by Oriol Junqueras, President of ERC (Republican Left of Catalonia), originally published in El Periódico, on May 2, 2013
In the last few days, weeks and months, we have seen how stubbornly, once and again, political and media players have insistently demanded that the Catalan Government present its budget. Even some sectors within the Government's own party have participated in this discourse as if they didn't realize the actual significance of presenting and approving a budget that is wholly determined by the Spanish Government and that which obliges us to make cuts that are absolutely untenable.
The thing is, the only budget that could be presented now would be subect to the current deficit ceiling, the one that supposes bigger cuts to Catalonia than that which have been made in Greece or Portugal. It's not an exaggeration, it is that brutal. And those who would still ask that the budget be presented know perfectly well the devastating affects that such budget cuts would have on Catalan society. We're talking about 4.8 billion euros (3.8 billion in the best case scenario), a figure that is higher than the combined cuts of the last two years.
In addition, it's not that Catalonia has spent beyond its means, on the contrary. Our country generates 36 billion euros in tax revenues (without counting Social Security) but the Catalan Government only disposes of 19 billion for its budget. This is the true source of our problem. And so, while Greece will cut 11.5% in 2013, the Spanish Government will condemn Catalonia to cuts of 15%. Cutting 4.8 billion out of the budget is equivalent to closing the principal Catalan universities, the country's principal hospitals, laying off all the Mossos d'Esquadra [local police force], all of the fire fighters, closing TV3, Catalunya Ràdio, the entire Catalan Parliament... and even then, we would still have to cut 1 Billion euros more. I repeat: untenable.
And the PP [Partido Popular] and PSC [Partit Socialista de Catalunya], among others, know it full well. But even though they know it, they have continued to compulsively ask for the budget to be presented under these conditions. Why? Well, to cut to the chase, it's a partisan play, deaf to the plight of the people. For some, it's a question of blind subordination to the Spanish Government. For others, it's paradoxically the impatience to get behind the placard against the budget cuts. And such an attitude can only be qualified as cynical.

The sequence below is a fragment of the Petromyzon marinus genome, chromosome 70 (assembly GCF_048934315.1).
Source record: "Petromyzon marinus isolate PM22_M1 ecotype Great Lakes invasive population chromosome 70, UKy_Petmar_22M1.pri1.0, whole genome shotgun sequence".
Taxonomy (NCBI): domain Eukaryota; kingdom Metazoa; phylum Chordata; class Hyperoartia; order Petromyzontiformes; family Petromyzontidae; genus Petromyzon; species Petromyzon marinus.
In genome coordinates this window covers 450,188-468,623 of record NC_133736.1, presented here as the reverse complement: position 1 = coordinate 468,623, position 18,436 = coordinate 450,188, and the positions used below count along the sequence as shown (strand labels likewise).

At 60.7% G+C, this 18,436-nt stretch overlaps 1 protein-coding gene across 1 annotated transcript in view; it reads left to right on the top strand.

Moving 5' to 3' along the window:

That's why it's so necessary to speak clearly, to make sure that people understand what is going on. The economic and social situation is dramatic and the Spanish Government does nothing more than make it worse with a deliberate policy of asphyxiating the Catalan treasury. Brussels determines the deficit ceiling for the Spanish State, but it is Madrid which, against the EU's recommendation, out of a debt limit of 4.5%, reserves for Catalonia only 0.7% (or 1.2% according to the latest estimate), despite the fact that it is the Government of Catalonia that is responsible for all of the cost of healthcare, education, and social services.
Actually, though, the deeper problem, the structural problem, is that the taxes that we Catalans pay don't stay in Catalonia. And we are obliged to fall into debt when, the truth is, we wouldn't have to go into debt if we didn't suffer the fiscal plunder and the flagrant and repeated breach of commitments of successive Spanish Governments. That is, we could accept a deficit ceiling of 0% if we collected and managed our own tax receipts. Or explained another way, no matter how much they raise the debt ceiling, if we don't control our own income, we will never escape the circle of debt and treasury tension of which we are prisoners.
When the latest data on the active workforce reveals that there are now more than 900,000 Catalans on unemployment, and that one out of every four people of working age has no job, accepting this budget would be incredibly irresponsible. With every passing day, Europe is more aware of the craziness of choking the Catalan economy, which generates one quarter of the fiscal income of the Spanish State. For that reason, we will continue to do what we need to do, with the conviction that each day there will be more people who understand why.
The country is at the brink. And faced with that, only two strategies make sense in the short term. One is that which is sold by those who are pressuring the Catalan Government to immediately execute Spanish Finance Minister Montoro's disastrous and devastating budget. A second option is to translate the pressure to the Spanish Government (which has exclusive and discretionary control over our resources) in order to demand fair fiscal and economic treatment for Catalonia. The dilemma is clear enough. We can be at the service of the needs of the Catalan people or we can play into the hands of the PP Government. We, at the very least, know what we need to do and no one will make us change course.